Mine is very hot indeed, you might want to reduce the Scotch Bonnets.  I am retaining half of the batch at that heat and adding another 1lb of Tomatoes to the rest to make a gentler jam.  But, delicious it is, sweet, with a thick jammy texture and the obvious Chilli kick.

A bite of sweet Chilli joy for coming winter days.


Chillies can also be dried against a sunny wall or window, then kept in a jar for when needed.  When dry they can also be rehydrated in warm water.  

Another, and very luxurious way, of storing vegetables is in the Italian manner by roasting or grilling them and jarring in oil.  Courgettes, Aubergines, Peppers and Chillis store very well this way.  I made a pot of grilled Peppers this Summer – see the pictures below.

N.B.  I have used Scotch Bonnets in these recipes, I was likely lured by their beauty.  They have a real biting heat that comes at the end of the mouthful.  If you find Chilli difficult  I would replace these with something milder.


Rumour has it that the Kabul Kitchen might soon commence blogging its own cooking ventures... with a mere scrape of ingredients, how to live it up in an ex-pat kitchen in Kabul... I'll keep you posted.  - Indeed it has already, see: Kabul Kitchen - The unlikely adventures of a war photographer in Kabul with no weighing scales...

Sunday, 6 November 2011

Mutton and Quince Tagine

Partly inspired, I have to admit, by Hugh FW’s Lamb and Quince Salad, which featured in The Guardian a fortnight ago, I endeavoured last week to concoct a Mutton and Quince Tajine.

It was a feast of medieval charm.  The meat falling off the shoulder of Mutton, the Quince a fragrant, if slightly tart companion to the meat.  Spicing the dish Morroccan style gave it an edge, cutting through ingredients that might otherwise have verged on stodgy.

The recipe I concocted was as follows:


Toast 1 tbsp Cumin Seed, 1 tbsp Coriander Seed, crush.  Chop 2 Chillis.  Slice 1 Lemon.  Crush and peel 1 head of Garlic with the back of a knife.  Mix the lot in Olive Oil, adding a sprinkle of Salt, lots of Black Pepper, 1 tsp Paprika.  Rub into the shoulder of Mutton and leave to marinade for two to three hours.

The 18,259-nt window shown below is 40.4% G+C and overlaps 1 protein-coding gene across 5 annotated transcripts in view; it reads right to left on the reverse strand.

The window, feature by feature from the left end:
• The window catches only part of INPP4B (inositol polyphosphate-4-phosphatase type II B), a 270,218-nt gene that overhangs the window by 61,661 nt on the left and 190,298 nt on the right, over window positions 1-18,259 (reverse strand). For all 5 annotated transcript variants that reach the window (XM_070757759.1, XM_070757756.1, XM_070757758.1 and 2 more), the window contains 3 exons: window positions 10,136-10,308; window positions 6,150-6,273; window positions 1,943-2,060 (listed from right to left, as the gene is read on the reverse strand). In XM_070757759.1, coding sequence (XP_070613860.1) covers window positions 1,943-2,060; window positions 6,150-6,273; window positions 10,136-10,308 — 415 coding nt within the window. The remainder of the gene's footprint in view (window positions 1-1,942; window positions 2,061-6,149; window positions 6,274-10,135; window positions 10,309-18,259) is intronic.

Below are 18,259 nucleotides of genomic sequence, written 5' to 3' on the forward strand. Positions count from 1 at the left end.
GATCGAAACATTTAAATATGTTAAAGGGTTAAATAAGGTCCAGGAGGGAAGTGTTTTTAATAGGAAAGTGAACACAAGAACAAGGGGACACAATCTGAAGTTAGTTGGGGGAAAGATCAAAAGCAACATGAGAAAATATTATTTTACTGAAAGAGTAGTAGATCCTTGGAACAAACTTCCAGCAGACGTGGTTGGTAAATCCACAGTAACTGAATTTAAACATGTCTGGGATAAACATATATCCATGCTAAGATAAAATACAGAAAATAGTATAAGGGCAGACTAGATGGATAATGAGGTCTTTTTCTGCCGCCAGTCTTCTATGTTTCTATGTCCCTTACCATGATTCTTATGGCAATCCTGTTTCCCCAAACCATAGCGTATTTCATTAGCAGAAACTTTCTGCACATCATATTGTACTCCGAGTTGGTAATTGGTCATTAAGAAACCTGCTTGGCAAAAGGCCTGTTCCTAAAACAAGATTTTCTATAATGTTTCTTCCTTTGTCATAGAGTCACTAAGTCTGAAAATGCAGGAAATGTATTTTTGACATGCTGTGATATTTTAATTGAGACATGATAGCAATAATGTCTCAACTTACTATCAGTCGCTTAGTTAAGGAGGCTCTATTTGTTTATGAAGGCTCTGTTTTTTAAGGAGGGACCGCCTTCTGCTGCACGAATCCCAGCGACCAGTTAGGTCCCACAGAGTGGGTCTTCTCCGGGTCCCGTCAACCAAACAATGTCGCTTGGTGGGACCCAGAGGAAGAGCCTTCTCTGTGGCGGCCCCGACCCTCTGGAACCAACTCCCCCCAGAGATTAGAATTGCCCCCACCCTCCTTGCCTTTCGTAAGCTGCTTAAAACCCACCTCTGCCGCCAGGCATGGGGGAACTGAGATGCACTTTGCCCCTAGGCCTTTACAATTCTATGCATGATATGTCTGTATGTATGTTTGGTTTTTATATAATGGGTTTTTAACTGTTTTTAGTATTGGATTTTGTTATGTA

Mutton in Marinade

Meanwhile cut 1 large Quince into 8 slices.  Poach very gently in water with a sprig of Rosemary, 2 tbsp of Honey for about 20 minutes.  (Normally I wouldn’t cook the veg prior to placing it in the Tagine, but Quince being such a stubborn fruit, I decided to do so.)  Remove Quince, saving liquid and mix it into Marinade with Mutton.

While these are marinating prepare the Bread Dough
I use a Nigella recipe, which I adapt only slightly.  500g White Flour (mixture Strong White and French) sprinkled with 1tsp Yeast.  Mix.  Mix 2 tbsp Yogurt with 2 tbsp Olive Oil and add a touch of warm water.  Add this to Flour mix, adding more warm water, stirring with a wooden spoon into a dough.  Knead gently.  Leave ten minutes.  Knead again.  Rise in a warm place covered in a plastic bag.


A couple of hours before eating layer 1 large Onion, or in my case several Torpedo Shallots, in the bottom of the Tagine.  Follow this with some large slices of Pumpkin.  Seal the shoulder of Mutton.  If your Tagine is not large enough cut part of the meat off to bake separately.   Place the Quince and Mutton in the Tagine with a handful of Olives and Chillies.  Pour on the remainder of the Marinade and bring to heat.  Once the Tagine is hot, pour on the liquid saved from the Quince, adding more water if necessary to bring to reach the edges of the Tagine base.   Lid, bring to the boil, then simmer very slowly for one to two hours.


The bread should be punched down, salted one hour before eating.  It is stretched on an oiled baking tray in a warm place to prove for twenty minutes.  Then cooked at heat for 20-40 minutes until browning and bubbling.  Wrap in a tea-towel when removing from the oven to keep the crust soft.

Mutton and Quince Tagine for dinner

Serve the Tagine with Bread, a simple Cucumber Yogurt.  If necessary pour off some of the juice from the Tagine at the last minute and reduce with Rosemary to make a jus.  Serve baking hot, don’t be afraid to eat with the hands, and extra Harissa.


The Following day

A Mutton and Chilli Sandwich in Flatbread, leftovers were packed up for lunch-break working at the bookshop.